The investment community’s interest in the legal space has increased dramatically in recent years. The rapidly expanding growth of tech and data-enabled new-model legal providers (a/k/a “ALSP’s”), disaggregation, market recognition of the distinction between the practice of law and the business of delivering legal services, and the nascent migration of multidisciplinary talent to legal have piqued investment interest.
Investors see the opportunity to transform the legal sector from a fragmented, balkanized lawyer-dominated guild to a consolidated, tech-enabled, data-backed platform-driven marketplace. The legal industry’s size, steady growth, absence of dominant providers; amenability to consolidation; languid adoption of technology; potential to scale; and an enormous, unserved and under-served individual and SME market segment (“retail law”) are also enticing to investors.
As the industry morphs from practice to product and labor-intensity to tech-efficiency, the ability to scale creates an opportunity for investors, business and tech-savvy providers, and customers. LegalZoom is a case-in-point. The company provides online and compliance services for businesses and has formed 10% of new LLC’s and 5% of new corporations in 2020 while launching 378,000 new businesses during that period. It also helped create 250,00 estate plan documents last year while garnering a high net promoter score from its approximately 10m customers. LegalZoom, the first new-model legal Unicorn, has put its approximately $1B of aggregate investment capital to good use. It has achieved significant market share in law’s retail segment, a harbinger for the corporate legal market.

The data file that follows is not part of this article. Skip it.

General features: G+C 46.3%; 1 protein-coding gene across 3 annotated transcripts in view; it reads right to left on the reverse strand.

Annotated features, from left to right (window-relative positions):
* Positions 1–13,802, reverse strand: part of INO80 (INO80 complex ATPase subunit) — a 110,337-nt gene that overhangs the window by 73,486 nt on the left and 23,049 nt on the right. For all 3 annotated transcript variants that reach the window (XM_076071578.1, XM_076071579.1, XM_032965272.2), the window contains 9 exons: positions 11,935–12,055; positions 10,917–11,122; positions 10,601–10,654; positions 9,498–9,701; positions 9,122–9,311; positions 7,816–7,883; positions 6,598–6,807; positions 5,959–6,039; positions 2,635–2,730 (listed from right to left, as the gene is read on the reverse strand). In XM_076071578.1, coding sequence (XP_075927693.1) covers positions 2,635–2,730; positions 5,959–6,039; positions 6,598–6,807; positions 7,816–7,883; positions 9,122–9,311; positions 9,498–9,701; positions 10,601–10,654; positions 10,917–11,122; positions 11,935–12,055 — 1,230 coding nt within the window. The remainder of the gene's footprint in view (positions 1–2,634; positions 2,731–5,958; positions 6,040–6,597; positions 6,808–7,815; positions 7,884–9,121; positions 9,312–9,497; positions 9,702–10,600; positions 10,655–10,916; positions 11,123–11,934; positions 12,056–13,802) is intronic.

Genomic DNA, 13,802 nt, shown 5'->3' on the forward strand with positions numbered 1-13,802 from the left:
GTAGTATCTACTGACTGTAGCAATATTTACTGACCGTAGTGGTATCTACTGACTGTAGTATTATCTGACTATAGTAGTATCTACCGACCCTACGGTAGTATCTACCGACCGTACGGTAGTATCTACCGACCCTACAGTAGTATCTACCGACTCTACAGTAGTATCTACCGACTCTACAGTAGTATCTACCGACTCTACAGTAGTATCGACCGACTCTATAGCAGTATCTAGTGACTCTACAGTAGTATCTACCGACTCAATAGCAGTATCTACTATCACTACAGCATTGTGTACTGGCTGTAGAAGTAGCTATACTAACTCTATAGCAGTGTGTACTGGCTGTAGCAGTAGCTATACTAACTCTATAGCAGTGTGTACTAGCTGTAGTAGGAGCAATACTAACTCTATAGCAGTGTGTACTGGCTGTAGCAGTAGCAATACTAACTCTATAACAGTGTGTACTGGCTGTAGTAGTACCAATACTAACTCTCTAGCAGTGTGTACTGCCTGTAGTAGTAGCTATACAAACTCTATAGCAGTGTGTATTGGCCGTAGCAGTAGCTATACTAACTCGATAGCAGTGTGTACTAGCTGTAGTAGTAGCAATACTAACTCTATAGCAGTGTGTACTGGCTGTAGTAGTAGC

A 2021 Gartner Report projects law’s accelerating transition from lawyer and labor-centricity to tech-enabled scalability. Here are some highlights:
· By 2025, legal departments will increase their spend on technology threefold.
· By 2024, legal departments will replace 20% of generalist lawyers with nonlawyer staff.
· By 2024, legal departments will have automated 50% of legal work related to major corporate transactions.
· By 2025 at least 25% of spending on corporate legal applications will go to non-specialist technology
Artificial Lawyer queries whether legal tech has come of age. It cites four indicators in support: (1) major corporations buying legal tech (DocuSign’s acquisitions of Seal Software and Clause); (2) a spate of high valuations and large funding rounds (Clio’s $110M raise at a $1.6B valuation, among other frothy valuations); (3) platforms and an enterprise mindset—legal tech servicing not only the legal function but also the enterprise and industries; and (4) IPO’s (Legal Zoom and Intapp have recently announced the intention to float). This persuasive case is buttressed by recent forays into legal by Amazon AMZN , Microsoft MSFT , and Salesforce CRM .